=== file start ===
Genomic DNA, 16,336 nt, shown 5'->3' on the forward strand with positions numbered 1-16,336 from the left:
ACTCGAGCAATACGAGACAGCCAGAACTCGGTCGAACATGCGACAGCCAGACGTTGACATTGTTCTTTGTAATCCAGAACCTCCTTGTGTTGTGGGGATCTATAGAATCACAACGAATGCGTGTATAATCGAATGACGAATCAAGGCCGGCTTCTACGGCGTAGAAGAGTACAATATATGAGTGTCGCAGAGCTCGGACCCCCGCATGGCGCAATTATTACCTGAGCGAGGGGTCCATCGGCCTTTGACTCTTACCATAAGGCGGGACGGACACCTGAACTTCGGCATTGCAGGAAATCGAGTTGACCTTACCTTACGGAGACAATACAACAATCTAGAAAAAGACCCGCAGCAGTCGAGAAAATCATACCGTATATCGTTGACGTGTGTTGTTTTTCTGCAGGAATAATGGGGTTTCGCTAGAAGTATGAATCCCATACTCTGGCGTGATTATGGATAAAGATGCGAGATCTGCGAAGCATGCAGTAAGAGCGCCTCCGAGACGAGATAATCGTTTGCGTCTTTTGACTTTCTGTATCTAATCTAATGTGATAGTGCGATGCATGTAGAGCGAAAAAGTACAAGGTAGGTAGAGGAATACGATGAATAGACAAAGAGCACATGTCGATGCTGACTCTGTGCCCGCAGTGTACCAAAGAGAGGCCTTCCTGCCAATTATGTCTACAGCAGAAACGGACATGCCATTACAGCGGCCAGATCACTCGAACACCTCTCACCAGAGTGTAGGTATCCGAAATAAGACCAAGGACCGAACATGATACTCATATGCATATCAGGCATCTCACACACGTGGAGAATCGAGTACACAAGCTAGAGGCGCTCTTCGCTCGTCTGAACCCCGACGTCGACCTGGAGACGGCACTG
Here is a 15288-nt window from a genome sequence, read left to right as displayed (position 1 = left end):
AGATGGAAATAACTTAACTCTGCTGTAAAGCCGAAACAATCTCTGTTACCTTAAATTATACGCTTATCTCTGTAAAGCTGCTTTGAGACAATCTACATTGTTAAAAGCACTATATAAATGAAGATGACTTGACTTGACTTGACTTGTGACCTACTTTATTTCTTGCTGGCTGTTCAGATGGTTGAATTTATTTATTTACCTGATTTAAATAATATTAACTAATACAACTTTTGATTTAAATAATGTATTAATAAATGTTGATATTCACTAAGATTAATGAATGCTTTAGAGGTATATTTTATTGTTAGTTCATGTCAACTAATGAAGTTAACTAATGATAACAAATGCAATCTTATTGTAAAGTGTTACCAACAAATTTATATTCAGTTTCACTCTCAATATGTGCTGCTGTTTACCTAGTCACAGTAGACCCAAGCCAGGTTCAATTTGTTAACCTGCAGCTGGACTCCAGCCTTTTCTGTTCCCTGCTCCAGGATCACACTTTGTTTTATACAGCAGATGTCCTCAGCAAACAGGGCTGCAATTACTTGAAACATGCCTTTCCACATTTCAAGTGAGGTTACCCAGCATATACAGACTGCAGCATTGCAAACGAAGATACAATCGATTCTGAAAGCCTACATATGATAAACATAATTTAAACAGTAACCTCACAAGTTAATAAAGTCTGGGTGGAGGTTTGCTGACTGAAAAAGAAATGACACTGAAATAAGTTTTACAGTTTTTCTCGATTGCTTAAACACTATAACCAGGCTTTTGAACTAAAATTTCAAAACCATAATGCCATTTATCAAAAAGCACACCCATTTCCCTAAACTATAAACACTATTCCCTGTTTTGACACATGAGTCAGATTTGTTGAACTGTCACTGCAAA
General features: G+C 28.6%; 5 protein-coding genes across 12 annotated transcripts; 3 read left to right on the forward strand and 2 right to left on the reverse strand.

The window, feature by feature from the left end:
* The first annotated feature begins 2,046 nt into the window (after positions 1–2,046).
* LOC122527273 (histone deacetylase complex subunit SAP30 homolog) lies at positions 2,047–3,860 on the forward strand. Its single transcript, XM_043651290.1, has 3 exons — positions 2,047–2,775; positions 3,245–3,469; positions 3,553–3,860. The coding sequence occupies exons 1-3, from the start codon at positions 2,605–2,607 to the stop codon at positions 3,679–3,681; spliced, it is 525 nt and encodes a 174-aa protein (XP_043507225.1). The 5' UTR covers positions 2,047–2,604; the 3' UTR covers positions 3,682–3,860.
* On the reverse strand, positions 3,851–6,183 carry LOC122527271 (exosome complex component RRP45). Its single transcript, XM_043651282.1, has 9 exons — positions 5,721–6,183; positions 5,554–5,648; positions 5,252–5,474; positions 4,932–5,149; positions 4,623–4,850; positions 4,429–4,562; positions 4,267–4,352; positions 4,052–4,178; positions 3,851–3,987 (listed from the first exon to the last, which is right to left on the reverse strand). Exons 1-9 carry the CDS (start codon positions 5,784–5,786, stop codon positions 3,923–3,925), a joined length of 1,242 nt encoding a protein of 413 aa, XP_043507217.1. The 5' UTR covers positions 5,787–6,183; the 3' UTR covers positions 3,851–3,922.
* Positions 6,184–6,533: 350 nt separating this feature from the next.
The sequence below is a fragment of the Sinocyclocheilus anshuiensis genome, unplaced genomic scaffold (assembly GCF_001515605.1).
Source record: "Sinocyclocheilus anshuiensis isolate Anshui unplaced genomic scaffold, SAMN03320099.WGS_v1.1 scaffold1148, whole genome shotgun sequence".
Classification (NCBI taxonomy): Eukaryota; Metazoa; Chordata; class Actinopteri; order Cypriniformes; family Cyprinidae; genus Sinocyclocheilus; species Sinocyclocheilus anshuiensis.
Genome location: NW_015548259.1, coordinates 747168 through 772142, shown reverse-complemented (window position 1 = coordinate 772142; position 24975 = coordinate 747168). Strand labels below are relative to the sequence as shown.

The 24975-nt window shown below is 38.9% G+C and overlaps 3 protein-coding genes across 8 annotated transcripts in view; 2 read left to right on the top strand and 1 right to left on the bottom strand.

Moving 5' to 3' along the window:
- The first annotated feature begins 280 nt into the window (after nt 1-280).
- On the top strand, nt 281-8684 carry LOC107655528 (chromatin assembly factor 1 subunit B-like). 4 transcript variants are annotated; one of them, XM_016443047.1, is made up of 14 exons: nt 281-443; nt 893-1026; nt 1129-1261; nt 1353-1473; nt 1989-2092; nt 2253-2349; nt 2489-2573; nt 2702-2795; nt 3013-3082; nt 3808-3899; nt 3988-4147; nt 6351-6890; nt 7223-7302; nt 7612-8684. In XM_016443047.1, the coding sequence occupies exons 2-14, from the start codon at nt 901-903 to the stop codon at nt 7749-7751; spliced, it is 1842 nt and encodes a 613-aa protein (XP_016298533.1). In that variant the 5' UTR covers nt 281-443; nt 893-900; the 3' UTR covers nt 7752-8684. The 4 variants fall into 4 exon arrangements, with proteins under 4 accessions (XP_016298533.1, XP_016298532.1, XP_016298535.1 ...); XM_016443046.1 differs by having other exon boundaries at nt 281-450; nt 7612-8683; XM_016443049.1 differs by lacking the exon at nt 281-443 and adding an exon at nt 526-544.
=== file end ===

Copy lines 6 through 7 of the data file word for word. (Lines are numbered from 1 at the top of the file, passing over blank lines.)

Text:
The window, feature by feature from the left end:
* The first annotated feature begins 2,046 nt into the window (after positions 1–2,046).